Federal grant sought to improve access for Carbondale’s Red Hill
Glenwood Springs correspondent
Aspen, CO Colorado
CARBONDALE – The town of Carbondale is applying for a federal grant to study options to enhance bicycle and pedestrian access to the popular Red Hill Recreation Area north of town at the busy Highway 82/133 intersection.
Carbondale Recreation Director Jeff Jackel is preparing to submit a 2010 Transit in the Parks (TRIP) grant application by the June 28 deadline.
“The application is for a project planning study to determine the feasibility of a non-motorized connection between the Red Hill area and the town,” Jackel explained in a recent memo to Carbondale trustees.
Currently, access to the network of trails on Red Hill is via County Road 107 from a small parking lot at the highway intersection. Those accessing the area by bike or foot must negotiate the rather dangerous crossing at the Highway 82 traffic light.
The study would look at the feasibility of either an underpass or overpass to access the area from the south, or an improved “at grade” crossing. It would also study whether a new trail access could be built alongside County Road 107 to the main trailhead, in order to avoid conflicts with residential traffic in the area, Jackel said.
“This is needed due to dangerous blind curves on County Road 107 involving cars and trail users,” he said.
The existing parking lot is also oftentimes at capacity, with no room for expansion.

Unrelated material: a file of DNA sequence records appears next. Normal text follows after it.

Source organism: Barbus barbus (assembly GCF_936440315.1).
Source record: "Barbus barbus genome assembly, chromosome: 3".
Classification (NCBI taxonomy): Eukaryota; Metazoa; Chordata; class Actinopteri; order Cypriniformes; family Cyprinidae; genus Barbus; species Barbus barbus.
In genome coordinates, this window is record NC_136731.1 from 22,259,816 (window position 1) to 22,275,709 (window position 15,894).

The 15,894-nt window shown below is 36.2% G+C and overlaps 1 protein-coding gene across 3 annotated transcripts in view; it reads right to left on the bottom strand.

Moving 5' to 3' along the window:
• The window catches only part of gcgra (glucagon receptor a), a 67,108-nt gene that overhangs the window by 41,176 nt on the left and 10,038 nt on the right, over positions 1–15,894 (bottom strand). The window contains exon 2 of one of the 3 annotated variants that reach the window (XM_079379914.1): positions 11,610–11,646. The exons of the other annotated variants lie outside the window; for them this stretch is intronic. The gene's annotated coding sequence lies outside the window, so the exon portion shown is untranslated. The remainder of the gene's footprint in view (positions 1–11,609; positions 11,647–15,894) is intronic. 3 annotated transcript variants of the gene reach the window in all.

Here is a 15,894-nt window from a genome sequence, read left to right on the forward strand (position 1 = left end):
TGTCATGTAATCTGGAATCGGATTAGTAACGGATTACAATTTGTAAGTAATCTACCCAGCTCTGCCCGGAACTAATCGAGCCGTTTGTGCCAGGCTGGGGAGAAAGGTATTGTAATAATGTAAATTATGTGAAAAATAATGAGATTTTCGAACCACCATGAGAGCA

“We need to get people there without driving,” Jackel said.
An underpass could make use of an existing tunnel bore under Highway 82, which was sealed off at the south end when the Colorado Department of Transportation made improvements to the intersection a few years ago.
The tunnel would need to be larger in order for it to accommodate pedestrians and people on bikes.
“The whole purpose of the study would be to look at the options available, and the costs of an underpass versus an overpass,” Jackel said.
Carbondale officials are also awaiting word whether its most recent offer to purchase the nearby Sopris RV Park property will be accepted, and could hear by the end of the week if that’s the case.
The RV park is on the southwest corner of the highway intersection. Many long-term residents live in the area, which also has a popular boat launch on the Roaring Fork River.
“That would certainly open up some other possibilities,” Jackel said.
The area has been eyed for a future riverfront “Gateway Park,” including additional river trails and other recreational amenities such as a kayak park.
A $1 million Great Outdoors Colorado Grant for the project will expire at the end of this year, so putting some of the final pieces in place soon will be critical, Jackel said.
The Colorado Division of Wildlife has also put $950,000 toward the river park project in an effort to preserve the boat ramp. Garfield County has $100,000 invested in the effort.
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